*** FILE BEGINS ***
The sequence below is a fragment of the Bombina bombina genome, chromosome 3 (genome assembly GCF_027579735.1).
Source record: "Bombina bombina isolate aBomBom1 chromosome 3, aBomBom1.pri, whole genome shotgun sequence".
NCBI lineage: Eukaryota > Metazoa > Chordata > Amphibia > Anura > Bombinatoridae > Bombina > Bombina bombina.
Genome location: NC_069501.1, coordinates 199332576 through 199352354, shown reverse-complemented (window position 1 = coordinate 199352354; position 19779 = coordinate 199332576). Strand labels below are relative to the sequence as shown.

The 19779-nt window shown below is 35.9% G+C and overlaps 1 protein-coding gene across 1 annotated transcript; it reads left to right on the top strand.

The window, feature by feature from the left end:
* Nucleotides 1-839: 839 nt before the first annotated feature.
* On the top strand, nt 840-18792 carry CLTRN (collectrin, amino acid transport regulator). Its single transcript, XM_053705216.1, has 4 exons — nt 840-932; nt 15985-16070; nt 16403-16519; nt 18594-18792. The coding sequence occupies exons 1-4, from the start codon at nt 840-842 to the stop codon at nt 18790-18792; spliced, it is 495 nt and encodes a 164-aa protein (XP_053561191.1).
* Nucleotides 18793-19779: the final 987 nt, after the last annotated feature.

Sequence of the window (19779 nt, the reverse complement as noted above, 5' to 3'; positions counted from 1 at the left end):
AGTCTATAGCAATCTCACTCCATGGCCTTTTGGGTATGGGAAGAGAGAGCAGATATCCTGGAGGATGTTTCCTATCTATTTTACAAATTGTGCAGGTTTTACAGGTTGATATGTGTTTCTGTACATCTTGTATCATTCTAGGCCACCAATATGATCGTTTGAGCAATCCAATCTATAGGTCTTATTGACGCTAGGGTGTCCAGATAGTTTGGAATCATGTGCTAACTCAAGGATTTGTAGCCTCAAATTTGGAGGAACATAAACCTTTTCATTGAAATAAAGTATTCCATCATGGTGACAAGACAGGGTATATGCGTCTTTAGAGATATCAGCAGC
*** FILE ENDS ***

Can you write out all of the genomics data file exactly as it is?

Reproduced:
The sequence below is a fragment of the Bombina bombina genome, chromosome 3 (genome assembly GCF_027579735.1).
Source record: "Bombina bombina isolate aBomBom1 chromosome 3, aBomBom1.pri, whole genome shotgun sequence".
NCBI lineage: Eukaryota > Metazoa > Chordata > Amphibia > Anura > Bombinatoridae > Bombina > Bombina bombina.
Genome location: NC_069501.1, coordinates 199332576 through 199352354, shown reverse-complemented (window position 1 = coordinate 199352354; position 19779 = coordinate 199332576). Strand labels below are relative to the sequence as shown.

The 19779-nt window shown below is 35.9% G+C and overlaps 1 protein-coding gene across 1 annotated transcript; it reads left to right on the top strand.

The window, feature by feature from the left end:
* Nucleotides 1-839: 839 nt before the first annotated feature.
* On the top strand, nt 840-18792 carry CLTRN (collectrin, amino acid transport regulator). Its single transcript, XM_053705216.1, has 4 exons — nt 840-932; nt 15985-16070; nt 16403-16519; nt 18594-18792. The coding sequence occupies exons 1-4, from the start codon at nt 840-842 to the stop codon at nt 18790-18792; spliced, it is 495 nt and encodes a 164-aa protein (XP_053561191.1).
* Nucleotides 18793-19779: the final 987 nt, after the last annotated feature.

Sequence of the window (19779 nt, the reverse complement as noted above, 5' to 3'; positions counted from 1 at the left end):
AGTCTATAGCAATCTCACTCCATGGCCTTTTGGGTATGGGAAGAGAGAGCAGATATCCTGGAGGATGTTTCCTATCTATTTTACAAATTGTGCAGGTTTTACAGGTTGATATGTGTTTCTGTACATCTTGTATCATTCTAGGCCACCAATATGATCGTTTGAGCAATCCAATCTATAGGTCTTATTGACGCTAGGGTGTCCAGATAGTTTGGAATCATGTGCTAACTCAAGGATTTGTAGCCTCAAATTTGGAGGAACATAAACCTTTTCATTGAAATAAAGTATTCCATCATGGTGACAAGACAGGGTATATGCGTCTTTAGAGATATCAGCAGC